GLOBAL REPORT—Booking windows continue to lengthen, shifting direction in 2011 and steadily increasing on both the business and leisure sides through the first quarter of 2012, according to data from Pegasus Solutions.
In North America, the average lead time for leisure travelers is approaching pre-recession levels; globally, leisure lead times are meeting and exceeding pre-recession levels.
Most notably, average reservation lead time for business travelers in North America—which almost always trails the rest of the world, sources said—has surpassed international numbers and pre-recession levels. The average lead time for North American business travelers in February 2012 was 22.99 days while lead time for the rest of world was 21.4 days. In February 2007 it was 19.38 days.
Lead time in February for business travelers was 11.8% longer in North America and 4.8% longer internationally, compared to February 2011 data. For leisure travelers, lead time in North America in February 2012 was 6.4% longer than in February 2011, while international leisure lead times were 8.3% longer.
Pegasus collects data from more than 63,000 travel agencies—online and off—and processes nearly 5 billon transactions a month. The company does not collect data on brand.com sites.
Hoteliers said they’ve noticed group travel lead times lengthen as demand increased during the past 18 months. To get the required availability, groups now need to book further in advance.
“In the first quarter of 2012, we are starting to see that a lot of these advanced purchases are starting to expand,” said Paul Wood, VP of revenue management for Greenwood Hospitality Group, which has ownership and/or operates eight hotels, both branded and independent. “People are seeing the need to plan earlier and are trying to look for better deals. Advanced purchases let travelers save a couple of dollars.”
Wood said longer lead times are a direct result of increased demand because, as rooms or meeting space fills up, travelers feel the need to reserve rooms and space earlier. Also, in high demand periods, effective revenue managers will shift inventory to channels with longer lead times and reduce inventory on opaque channels and flash sales, which is another driver of extended booking windows.
Increased lead time on the leisure side is a result of several factors, including growing consumer confidence and an economic recovery, said Julie Parodi, senior director of strategic planning for Pegasus and analysis editor of The Pegasus View.
“It’s an indicator that travelers are willing to commit time and money,” she said. “More people are getting back to work; therefore more people are spending money on travel.”
Parodi said longer lead times often occur as a result of travelers going farther distances and spending more money, both positive signs for the industry.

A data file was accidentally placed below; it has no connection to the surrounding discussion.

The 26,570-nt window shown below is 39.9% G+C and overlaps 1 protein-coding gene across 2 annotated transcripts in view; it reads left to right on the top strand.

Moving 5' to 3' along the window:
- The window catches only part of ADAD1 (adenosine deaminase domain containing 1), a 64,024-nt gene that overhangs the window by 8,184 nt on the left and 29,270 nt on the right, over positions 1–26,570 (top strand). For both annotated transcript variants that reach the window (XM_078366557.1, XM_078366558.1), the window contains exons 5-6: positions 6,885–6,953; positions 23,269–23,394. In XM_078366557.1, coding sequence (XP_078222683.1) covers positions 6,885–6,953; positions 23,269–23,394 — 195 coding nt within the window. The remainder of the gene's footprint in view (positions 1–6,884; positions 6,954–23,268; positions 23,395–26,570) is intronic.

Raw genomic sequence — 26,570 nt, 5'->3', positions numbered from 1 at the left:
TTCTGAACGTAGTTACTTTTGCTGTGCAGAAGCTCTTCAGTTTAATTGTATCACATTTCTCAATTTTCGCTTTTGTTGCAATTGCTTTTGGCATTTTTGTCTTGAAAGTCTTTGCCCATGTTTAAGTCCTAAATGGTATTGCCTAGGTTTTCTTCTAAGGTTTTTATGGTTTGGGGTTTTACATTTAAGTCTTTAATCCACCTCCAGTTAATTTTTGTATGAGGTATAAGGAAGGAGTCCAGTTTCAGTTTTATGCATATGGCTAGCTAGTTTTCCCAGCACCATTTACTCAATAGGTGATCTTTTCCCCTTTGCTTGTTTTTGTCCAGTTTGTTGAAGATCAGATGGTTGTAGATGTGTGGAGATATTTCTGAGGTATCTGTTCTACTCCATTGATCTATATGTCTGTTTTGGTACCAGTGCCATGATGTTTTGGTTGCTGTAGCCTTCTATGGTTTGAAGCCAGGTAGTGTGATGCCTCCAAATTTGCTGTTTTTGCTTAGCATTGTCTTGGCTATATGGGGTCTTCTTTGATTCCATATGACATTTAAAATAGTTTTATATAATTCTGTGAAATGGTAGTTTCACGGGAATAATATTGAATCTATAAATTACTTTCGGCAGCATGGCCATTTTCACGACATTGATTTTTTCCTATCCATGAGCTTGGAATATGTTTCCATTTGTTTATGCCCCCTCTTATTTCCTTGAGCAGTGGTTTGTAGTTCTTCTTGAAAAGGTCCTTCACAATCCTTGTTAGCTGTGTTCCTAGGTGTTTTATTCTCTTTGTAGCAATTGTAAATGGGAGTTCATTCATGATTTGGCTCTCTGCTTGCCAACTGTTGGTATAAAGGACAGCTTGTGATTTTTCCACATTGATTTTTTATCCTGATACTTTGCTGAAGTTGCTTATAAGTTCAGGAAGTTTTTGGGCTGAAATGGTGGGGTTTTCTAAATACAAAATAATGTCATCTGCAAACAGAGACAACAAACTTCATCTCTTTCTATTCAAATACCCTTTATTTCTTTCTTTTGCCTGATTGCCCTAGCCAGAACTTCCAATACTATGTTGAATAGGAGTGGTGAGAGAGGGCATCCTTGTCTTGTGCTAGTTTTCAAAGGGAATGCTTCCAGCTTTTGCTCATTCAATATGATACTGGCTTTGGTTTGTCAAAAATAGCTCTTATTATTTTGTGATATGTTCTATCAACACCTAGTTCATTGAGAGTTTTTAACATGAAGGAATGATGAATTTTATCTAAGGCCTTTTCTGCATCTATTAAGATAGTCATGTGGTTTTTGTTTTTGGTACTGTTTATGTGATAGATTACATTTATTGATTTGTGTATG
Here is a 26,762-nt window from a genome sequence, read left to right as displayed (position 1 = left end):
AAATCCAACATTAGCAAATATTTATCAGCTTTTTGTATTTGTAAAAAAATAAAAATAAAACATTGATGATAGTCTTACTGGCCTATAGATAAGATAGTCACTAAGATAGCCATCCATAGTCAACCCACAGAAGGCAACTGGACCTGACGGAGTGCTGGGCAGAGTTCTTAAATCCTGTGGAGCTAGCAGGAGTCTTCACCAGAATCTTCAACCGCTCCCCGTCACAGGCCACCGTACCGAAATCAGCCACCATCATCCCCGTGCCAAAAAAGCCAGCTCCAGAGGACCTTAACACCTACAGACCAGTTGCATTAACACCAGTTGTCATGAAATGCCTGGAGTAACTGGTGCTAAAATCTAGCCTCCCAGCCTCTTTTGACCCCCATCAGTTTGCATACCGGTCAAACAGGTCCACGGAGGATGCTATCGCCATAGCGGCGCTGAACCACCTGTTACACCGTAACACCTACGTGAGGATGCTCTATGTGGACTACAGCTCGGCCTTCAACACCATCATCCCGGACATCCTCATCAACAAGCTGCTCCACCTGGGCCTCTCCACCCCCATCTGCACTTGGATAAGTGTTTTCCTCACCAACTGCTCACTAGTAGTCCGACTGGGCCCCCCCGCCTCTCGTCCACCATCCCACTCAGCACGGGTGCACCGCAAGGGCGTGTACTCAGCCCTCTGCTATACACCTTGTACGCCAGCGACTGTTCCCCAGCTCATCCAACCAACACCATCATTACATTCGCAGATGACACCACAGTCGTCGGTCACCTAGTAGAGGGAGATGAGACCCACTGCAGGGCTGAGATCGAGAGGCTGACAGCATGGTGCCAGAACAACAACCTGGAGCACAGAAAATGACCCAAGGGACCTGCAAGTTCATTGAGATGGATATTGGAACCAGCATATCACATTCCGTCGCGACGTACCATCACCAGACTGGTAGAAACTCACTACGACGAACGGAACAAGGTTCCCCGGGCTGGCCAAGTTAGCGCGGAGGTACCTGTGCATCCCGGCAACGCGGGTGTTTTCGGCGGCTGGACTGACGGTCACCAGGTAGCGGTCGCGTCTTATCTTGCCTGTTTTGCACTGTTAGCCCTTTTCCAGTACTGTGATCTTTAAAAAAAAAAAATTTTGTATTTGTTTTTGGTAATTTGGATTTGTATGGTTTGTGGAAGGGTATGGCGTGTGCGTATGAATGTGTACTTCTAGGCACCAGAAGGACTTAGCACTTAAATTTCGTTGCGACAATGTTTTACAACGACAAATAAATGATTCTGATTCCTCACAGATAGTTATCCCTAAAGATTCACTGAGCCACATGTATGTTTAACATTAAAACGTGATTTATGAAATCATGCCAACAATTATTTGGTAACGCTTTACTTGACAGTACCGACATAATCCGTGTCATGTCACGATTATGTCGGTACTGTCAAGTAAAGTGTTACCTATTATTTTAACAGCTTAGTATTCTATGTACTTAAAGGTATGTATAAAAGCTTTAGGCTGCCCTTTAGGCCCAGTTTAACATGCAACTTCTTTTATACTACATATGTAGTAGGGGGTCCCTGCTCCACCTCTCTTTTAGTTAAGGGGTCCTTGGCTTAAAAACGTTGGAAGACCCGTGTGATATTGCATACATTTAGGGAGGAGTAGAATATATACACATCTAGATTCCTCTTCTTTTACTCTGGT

Because mobile bookings tend to be closer to travel times—tablets and smartphones are ideal mediums for flash sales and making booking changes on the fly—increased mobile demand typically would shrink the average booking window. However, while the number of mobile bookings certainly is growing at a fast pace, it is not yet making up a bulk of the transactions processed. Mobile, Parodi said, is being used mostly for research, and bookings are still occurring on more traditional mediums.
Mobile is “definitely something we’re strongly monitoring,” Wood said. “We have seen a lot of increases in smartphone use and application. We get some detailed reports from the brands.”
Wood said corporate travelers are more and more in-tune to the mobile channel. “How can we capitalize on it?” he said.
Revenue managers adapt
Wood said, as a revenue manager, he’d much rather take a mobile booking from brand.com than a booking from an online-travel agent because of the reduced commission cost.
However, smart revenue managers will price rooms strategically to encourage advanced lead times, he said. One example is offering travelers who book seven days or more in advance a discounted, non-refundable rate. “Straight off, you’ll see a longer booking window,” he said.
In addition, non-refundable rates will help avoid sites including BackBid and Tingo—new OTAs that tend to drive demand at lower average daily rates.
“You can build up that compression and then shut it off,” Wood said. “It definitely helps us build a foundation, which allows us to maximize yield when we have future cash flow already guaranteed.
Parodi said it is important for revenue managers to keep current on shifts in their market and adapt to lengthening lead times. “Who are your frequent guests and what are their habits?” she asked. “If that is changing, you want to adjust your marketing and operational strategies.”